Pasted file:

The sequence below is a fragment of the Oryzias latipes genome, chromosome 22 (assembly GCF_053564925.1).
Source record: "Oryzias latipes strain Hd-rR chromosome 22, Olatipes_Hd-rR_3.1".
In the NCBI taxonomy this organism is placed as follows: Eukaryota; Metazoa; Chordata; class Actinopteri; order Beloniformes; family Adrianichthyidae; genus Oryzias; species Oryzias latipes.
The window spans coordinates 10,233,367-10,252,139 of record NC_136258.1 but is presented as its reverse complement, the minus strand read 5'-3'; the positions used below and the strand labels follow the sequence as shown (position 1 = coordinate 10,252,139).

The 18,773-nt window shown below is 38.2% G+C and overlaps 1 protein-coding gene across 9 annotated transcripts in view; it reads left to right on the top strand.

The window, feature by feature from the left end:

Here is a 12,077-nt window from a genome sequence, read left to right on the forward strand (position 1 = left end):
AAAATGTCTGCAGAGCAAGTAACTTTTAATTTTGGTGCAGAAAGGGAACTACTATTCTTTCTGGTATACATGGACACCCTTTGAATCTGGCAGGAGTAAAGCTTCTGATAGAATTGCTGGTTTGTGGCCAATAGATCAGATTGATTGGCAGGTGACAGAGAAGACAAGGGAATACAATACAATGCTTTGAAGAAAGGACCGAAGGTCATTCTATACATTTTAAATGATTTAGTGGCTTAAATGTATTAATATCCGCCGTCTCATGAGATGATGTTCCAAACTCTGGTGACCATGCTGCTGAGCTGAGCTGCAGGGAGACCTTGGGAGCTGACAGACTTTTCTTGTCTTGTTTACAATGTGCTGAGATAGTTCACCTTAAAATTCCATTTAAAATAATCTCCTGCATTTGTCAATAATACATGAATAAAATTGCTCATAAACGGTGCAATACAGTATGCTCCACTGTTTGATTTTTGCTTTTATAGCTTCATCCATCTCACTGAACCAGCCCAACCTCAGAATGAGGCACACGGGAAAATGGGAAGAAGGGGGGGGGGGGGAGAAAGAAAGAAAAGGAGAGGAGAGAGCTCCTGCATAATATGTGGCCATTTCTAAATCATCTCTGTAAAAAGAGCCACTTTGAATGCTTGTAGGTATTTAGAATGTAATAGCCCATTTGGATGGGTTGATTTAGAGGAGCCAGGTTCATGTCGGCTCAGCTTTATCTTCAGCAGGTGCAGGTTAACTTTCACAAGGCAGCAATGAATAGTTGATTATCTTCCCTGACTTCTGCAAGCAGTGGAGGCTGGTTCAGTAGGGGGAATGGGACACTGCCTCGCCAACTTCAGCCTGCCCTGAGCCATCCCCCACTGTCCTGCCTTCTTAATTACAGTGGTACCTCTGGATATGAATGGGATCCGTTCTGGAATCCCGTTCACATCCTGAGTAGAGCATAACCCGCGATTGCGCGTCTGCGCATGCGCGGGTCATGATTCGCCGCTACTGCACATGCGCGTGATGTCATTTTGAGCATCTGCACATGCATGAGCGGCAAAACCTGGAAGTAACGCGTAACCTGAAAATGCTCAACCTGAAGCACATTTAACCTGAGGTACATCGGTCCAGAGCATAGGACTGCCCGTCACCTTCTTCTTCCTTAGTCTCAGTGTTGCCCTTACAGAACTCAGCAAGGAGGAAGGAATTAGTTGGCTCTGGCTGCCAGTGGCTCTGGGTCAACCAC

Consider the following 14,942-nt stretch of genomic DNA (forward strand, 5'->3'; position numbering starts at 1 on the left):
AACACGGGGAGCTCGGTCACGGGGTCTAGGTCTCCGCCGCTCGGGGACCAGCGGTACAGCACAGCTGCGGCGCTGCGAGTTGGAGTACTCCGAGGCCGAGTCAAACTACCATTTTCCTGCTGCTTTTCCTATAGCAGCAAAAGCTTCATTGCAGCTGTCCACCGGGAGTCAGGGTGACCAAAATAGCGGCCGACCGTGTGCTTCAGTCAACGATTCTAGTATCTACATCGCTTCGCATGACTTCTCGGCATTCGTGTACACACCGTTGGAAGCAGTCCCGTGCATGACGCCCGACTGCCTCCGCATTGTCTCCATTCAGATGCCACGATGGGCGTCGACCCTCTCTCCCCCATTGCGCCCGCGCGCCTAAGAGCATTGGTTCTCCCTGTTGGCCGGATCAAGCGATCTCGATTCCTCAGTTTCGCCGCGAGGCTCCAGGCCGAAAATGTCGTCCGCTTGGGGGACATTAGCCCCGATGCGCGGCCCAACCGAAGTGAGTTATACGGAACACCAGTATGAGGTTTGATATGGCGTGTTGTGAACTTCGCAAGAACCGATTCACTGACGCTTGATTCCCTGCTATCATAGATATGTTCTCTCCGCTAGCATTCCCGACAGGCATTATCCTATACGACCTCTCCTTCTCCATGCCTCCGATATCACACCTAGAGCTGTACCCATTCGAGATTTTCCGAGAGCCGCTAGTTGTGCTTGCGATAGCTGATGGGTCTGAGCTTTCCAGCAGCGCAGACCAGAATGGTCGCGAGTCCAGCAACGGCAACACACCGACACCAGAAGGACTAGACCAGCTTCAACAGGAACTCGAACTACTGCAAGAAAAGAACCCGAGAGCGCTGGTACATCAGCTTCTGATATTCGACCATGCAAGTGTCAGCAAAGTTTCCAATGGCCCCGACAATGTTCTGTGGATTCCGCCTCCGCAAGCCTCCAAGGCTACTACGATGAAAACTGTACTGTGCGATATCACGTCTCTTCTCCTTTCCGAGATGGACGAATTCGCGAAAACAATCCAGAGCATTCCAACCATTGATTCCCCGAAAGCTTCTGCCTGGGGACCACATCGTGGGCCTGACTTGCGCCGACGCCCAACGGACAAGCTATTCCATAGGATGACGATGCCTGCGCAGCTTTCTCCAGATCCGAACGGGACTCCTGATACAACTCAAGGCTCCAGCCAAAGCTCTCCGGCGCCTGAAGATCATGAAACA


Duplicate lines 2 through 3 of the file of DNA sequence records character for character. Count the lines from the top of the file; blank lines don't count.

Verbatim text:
Source record: "Oryzias latipes strain Hd-rR chromosome 22, Olatipes_Hd-rR_3.1".
In the NCBI taxonomy this organism is placed as follows: Eukaryota; Metazoa; Chordata; class Actinopteri; order Beloniformes; family Adrianichthyidae; genus Oryzias; species Oryzias latipes.